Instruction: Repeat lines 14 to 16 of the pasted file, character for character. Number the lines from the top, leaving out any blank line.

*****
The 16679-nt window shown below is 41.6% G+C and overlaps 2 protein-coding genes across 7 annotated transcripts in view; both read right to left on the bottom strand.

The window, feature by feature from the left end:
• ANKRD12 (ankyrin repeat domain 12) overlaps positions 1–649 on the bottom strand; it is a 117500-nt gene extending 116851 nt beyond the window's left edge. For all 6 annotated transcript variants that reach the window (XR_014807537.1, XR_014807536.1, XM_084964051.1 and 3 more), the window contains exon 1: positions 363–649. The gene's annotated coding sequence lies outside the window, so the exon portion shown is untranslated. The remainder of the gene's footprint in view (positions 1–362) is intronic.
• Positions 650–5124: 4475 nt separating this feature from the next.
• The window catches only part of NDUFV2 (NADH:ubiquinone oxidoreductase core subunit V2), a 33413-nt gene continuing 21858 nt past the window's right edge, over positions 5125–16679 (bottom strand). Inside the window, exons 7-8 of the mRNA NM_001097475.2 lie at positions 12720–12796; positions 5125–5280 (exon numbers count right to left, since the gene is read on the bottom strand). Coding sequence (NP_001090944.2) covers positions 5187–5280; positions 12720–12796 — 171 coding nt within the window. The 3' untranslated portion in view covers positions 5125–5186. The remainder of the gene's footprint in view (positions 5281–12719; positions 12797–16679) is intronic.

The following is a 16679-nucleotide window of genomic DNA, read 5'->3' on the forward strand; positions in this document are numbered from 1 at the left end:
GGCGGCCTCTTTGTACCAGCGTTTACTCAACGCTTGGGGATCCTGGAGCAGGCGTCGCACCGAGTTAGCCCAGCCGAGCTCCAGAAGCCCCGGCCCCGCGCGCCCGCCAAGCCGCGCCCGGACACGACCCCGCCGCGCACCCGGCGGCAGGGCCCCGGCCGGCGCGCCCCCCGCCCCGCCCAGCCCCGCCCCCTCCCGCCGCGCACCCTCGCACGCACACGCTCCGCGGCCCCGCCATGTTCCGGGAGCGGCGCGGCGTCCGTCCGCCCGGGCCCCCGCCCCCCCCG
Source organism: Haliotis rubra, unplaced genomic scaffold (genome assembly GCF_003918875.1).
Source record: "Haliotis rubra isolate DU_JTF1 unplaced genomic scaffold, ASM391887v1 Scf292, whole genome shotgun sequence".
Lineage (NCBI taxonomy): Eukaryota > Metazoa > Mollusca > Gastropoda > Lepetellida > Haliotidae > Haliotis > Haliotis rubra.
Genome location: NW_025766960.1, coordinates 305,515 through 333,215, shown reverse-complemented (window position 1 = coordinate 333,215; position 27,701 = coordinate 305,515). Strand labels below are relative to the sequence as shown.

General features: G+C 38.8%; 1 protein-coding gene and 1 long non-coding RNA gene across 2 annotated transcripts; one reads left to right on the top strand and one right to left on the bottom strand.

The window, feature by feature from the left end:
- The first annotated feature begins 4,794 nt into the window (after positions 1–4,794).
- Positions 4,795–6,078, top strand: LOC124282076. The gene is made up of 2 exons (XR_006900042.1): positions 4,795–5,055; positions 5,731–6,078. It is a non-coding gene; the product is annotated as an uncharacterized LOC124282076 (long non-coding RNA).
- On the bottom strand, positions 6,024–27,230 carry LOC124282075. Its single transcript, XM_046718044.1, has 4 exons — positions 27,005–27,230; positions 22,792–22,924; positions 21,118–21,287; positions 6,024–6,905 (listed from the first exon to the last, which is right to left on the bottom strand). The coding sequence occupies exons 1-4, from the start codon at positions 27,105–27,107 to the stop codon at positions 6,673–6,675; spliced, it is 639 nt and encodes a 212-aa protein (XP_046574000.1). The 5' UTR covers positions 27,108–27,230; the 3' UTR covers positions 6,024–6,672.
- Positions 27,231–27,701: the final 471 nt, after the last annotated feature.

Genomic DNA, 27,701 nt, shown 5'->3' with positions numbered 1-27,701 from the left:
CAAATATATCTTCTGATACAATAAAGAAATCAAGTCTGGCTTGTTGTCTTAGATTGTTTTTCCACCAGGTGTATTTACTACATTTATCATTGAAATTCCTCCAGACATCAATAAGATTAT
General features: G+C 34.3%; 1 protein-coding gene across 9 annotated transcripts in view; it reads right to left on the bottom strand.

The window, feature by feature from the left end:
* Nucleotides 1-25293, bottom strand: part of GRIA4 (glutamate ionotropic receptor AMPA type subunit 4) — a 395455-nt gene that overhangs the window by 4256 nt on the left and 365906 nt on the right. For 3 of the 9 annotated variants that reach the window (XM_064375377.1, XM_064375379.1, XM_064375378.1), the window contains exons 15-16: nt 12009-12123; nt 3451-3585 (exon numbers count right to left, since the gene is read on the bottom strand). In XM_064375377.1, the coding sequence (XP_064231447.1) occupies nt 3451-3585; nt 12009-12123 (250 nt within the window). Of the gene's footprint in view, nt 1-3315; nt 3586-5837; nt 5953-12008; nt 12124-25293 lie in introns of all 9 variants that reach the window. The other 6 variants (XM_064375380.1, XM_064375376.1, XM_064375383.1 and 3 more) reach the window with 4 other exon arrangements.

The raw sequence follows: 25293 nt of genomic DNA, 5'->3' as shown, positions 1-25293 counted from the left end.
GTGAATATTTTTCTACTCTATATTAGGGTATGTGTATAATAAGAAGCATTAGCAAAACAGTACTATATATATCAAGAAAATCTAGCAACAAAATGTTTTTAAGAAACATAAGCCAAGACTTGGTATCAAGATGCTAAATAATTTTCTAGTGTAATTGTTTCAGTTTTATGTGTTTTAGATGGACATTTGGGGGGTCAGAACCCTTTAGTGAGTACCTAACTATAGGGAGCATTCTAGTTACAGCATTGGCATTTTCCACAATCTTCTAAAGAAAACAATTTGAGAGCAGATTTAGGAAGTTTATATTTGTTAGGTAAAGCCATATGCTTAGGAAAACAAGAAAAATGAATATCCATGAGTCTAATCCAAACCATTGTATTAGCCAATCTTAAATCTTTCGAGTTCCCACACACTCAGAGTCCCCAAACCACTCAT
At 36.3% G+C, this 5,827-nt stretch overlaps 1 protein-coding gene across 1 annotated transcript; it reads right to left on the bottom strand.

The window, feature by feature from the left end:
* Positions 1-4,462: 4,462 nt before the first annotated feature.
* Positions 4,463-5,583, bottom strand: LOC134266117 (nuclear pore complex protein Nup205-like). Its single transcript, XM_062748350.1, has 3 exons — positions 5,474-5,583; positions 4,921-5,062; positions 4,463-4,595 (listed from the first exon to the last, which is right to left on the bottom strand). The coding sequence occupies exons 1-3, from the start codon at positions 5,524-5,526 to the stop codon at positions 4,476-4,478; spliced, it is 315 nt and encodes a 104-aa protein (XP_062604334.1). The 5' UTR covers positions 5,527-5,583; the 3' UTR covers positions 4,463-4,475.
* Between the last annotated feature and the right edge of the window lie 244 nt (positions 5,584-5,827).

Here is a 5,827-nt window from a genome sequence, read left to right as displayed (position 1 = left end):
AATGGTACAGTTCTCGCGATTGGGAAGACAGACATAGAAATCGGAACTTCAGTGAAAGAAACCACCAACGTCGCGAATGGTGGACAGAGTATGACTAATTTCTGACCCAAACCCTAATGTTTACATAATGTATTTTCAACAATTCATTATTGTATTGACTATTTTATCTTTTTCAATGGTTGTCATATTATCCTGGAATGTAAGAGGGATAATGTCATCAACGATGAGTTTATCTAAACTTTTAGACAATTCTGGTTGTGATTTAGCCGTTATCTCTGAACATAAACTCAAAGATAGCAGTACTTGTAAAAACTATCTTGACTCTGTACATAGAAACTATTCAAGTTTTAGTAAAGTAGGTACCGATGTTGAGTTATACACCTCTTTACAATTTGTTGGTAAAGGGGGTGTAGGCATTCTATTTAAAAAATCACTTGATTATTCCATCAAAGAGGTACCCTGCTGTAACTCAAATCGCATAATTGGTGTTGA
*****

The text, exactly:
- The first annotated feature begins 4,794 nt into the window (after positions 1–4,794).
- Positions 4,795–6,078, top strand: LOC124282076. The gene is made up of 2 exons (XR_006900042.1): positions 4,795–5,055; positions 5,731–6,078. It is a non-coding gene; the product is annotated as an uncharacterized LOC124282076 (long non-coding RNA).
- On the bottom strand, positions 6,024–27,230 carry LOC124282075. Its single transcript, XM_046718044.1, has 4 exons — positions 27,005–27,230; positions 22,792–22,924; positions 21,118–21,287; positions 6,024–6,905 (listed from the first exon to the last, which is right to left on the bottom strand). The coding sequence occupies exons 1-4, from the start codon at positions 27,105–27,107 to the stop codon at positions 6,673–6,675; spliced, it is 639 nt and encodes a 212-aa protein (XP_046574000.1). The 5' UTR covers positions 27,108–27,230; the 3' UTR covers positions 6,024–6,672.